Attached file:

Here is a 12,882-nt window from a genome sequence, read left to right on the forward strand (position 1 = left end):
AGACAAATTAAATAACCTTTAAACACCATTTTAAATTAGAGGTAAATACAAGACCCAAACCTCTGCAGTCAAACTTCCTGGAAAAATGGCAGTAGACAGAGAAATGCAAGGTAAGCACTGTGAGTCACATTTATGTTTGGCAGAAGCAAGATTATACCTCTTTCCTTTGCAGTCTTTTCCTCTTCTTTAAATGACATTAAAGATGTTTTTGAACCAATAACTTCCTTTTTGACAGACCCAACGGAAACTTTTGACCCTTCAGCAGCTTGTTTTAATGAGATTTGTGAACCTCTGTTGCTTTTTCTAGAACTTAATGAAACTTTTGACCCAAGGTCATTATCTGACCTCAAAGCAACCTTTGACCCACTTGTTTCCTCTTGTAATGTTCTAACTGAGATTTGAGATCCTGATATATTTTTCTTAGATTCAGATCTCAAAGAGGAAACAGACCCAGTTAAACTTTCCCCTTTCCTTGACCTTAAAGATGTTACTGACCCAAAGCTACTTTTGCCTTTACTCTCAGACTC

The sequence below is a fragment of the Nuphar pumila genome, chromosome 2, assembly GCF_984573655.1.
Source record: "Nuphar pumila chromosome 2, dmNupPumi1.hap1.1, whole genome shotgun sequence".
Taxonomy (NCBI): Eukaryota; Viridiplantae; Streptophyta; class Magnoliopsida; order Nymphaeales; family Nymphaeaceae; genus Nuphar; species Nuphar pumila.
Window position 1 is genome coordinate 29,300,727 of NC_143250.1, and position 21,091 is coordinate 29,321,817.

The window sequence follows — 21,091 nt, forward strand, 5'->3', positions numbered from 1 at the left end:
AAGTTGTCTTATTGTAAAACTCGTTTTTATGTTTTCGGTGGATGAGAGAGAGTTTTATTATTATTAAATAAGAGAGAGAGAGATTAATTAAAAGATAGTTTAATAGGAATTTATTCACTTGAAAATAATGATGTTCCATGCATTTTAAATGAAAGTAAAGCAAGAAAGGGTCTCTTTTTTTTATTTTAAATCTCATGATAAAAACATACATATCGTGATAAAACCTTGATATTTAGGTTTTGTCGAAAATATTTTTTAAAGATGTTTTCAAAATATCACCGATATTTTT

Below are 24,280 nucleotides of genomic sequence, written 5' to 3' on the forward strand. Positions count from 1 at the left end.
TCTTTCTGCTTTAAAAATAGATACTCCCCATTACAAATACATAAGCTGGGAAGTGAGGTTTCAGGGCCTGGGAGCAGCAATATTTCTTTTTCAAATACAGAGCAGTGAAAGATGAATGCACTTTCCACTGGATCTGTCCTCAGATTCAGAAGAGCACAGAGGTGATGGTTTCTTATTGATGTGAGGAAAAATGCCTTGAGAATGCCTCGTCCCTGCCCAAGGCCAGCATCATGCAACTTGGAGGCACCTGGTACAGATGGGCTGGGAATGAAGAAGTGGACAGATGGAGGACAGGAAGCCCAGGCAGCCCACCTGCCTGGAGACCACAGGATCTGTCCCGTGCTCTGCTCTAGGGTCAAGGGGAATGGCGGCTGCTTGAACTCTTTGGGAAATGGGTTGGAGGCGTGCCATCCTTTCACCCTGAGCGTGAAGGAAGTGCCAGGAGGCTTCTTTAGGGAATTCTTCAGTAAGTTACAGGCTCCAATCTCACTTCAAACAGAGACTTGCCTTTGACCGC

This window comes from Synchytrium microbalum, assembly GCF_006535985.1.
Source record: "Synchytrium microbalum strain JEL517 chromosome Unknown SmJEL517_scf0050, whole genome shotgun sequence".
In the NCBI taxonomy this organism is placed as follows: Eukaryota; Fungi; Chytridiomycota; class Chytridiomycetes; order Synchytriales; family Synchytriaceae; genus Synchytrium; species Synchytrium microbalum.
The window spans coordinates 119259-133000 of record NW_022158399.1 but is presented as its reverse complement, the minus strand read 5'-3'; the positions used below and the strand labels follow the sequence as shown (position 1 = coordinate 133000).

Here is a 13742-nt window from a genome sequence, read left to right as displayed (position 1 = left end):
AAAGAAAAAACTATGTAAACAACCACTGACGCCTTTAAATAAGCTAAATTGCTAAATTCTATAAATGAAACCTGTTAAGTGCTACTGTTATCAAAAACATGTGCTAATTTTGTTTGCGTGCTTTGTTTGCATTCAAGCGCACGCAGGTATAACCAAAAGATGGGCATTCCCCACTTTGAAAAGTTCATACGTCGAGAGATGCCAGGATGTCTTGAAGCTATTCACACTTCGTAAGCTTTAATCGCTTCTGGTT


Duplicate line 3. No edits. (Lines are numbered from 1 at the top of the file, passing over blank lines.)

The sequence below is a fragment of the Nuphar pumila genome, chromosome 2, assembly GCF_984573655.1.